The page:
On Tuesday July 17, the Better World Campaign held a celebration at Rayburn House Office Building called “From Fear to Freedom: Celebrating UN Peacekeeping Successes in West Africa” to applaud the impact of the United Nations’ efforts in West Africa. Although the current U.S. administration has expressed distaste for the UN and has favored a policy of retrenchment, the president’s proposed budget cut of 30% directed towards international affairs was rejected by Congress. The event showcased the many accomplishments of the UN in Liberia, demonstrating that UN peacekeeping is worth investing in.

After 15 long years of building peace in a nation torn apart by two vicious civil wars, the United Nations Mission in Liberia (UNMIL) successfully completed its mandate on March 30, 2018. During its mandate, UNMIL worked alongside the Liberian government to improve and strengthen institutions to establish long-term stability. Some of the efforts initiated included the revamping of the Liberian National Police (LNP), assisting with the conduction of democratic elections, and addressing the Ebola crisis. 

A reliable, trustworthy national police force is a key institution, but the LNP were completely dysfunctional at the inception of UNMIL in October 2003. Their success was hindered by the seizure of police stations by rebel groups, rampant corruption stemming from bribery necessitated by a lack of salary from the government, as well as a lack of resources, training, and equipment. UNMIL began by launching the largest UN Peacekeeping disarmament campaign in history, resulting in the disarmament of 100,000 former combatants. Next, UNMIL, alongside the U.S. and Sweden, then successfully re-trained the LNP, ultimately reversing its bad reputation for corruption. Due to budgetary constraints, the force is seriously undermanned. However, as Liberia recovers economically, its capacity to grow the numbers of the LNP will expand.

Another key institution of long-lasting stability is democratic elections. UNMIL assisted Liberia’s government in conducting democratic elections by registering over 1.3 million voters and stationing peacekeepers at election sites to protect voters from election-related violence. The first election in 2005 resulted in the appointment of the first female head of state in the African continent’s history, Ellen Johnson Sirleaf. In the next elections, occurring in 2011 and 2017, UNMIL was far less involved in efforts to transition the responsibility onto the Liberian government. As a result, in January 2018, the nation saw its first successful transition of peace when George Weah replaced Sirleaf.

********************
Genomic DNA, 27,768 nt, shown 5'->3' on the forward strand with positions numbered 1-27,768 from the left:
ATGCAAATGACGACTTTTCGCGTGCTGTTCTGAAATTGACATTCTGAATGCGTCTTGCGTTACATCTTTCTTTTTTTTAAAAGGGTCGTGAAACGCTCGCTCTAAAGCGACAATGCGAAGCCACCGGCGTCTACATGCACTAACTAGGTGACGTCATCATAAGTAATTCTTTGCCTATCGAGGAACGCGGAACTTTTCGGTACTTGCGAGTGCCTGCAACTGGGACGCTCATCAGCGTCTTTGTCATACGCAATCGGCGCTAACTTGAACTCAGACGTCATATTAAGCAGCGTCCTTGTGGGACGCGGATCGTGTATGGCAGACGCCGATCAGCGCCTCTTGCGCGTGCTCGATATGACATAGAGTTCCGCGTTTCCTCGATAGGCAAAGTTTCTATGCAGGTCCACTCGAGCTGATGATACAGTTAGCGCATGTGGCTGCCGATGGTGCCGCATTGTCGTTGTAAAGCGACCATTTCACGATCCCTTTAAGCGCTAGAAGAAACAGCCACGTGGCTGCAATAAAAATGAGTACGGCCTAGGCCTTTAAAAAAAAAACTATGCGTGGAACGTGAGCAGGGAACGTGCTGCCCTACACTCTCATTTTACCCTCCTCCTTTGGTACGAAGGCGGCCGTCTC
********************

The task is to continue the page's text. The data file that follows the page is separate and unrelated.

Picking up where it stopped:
In 2014-2015 Ebola swept through western Africa, causing a health crisis that infected 28,000 and killed 11,000. UNMIL played a critical role in the immediate response as other international agencies mobilized, coordinating with the Liberian government to release an awareness campaign, increasing logistical effectiveness for testing and diagnosing victims, obtaining the necessary equipment, and training volunteers. The U.S. also played a vital role: the state established three diagnostic laboratories, The Center for Disease Control (CDC) contributed Ebola prevention kits to be distributed, and the United States Agency for International Development (USAID) assisted in the necessary task of assisting in safe burials to those who had succumbed to this deadly illness. Despite the tragedy causing numerous deaths and a wave of international panic, the response brought robust investment into Liberia’s public health infrastructure, increasing Liberia’s future capacity to deal with potential future health crises.

Liberia still has many obstacles to overcome including increasing their low human development index score, building much-needed infrastructure, addressing ongoing gender violence and discrimination, and recovering from their general lack of resources. However, making these improvements will be much more possible in a time of peace than a time of conflict. United Nations Development Programme (UNDP) will take the lead on assisting the ongoing work in Liberia. They intend to aid the new president’s goals of investing in “agriculture, infrastructure, in human capital, and in technology.” Weah also intends to focus on poverty reduction during his time in office. Despite the difficulties Liberia must yet address, the future is quite promising. Liberia has yielded many “firsts,” and has exceeded expectations in so many vital areas. With aid from the UN agencies such as UNDP and United Nations Children Fund (UNICEF), and the promise of sustained peace, there is nothing Liberia cannot accomplish.

Tuesday, July 3, 2018

Monsoons and Myanmar: A Race Against Time



By: Bonnie Worstell and Sara McNaughton, UNA-NCA Program Assistants

Yet another day passes, and the current administration has failed to verbally acknowledge an extremely important human rights issue. This drove Senator Chris Coons (D-DE) and the Senate Human Rights Caucus to hold a panel on International Refugee Day, June 20th, 2018, to highlight the issues surrounding the Rohingya crisis.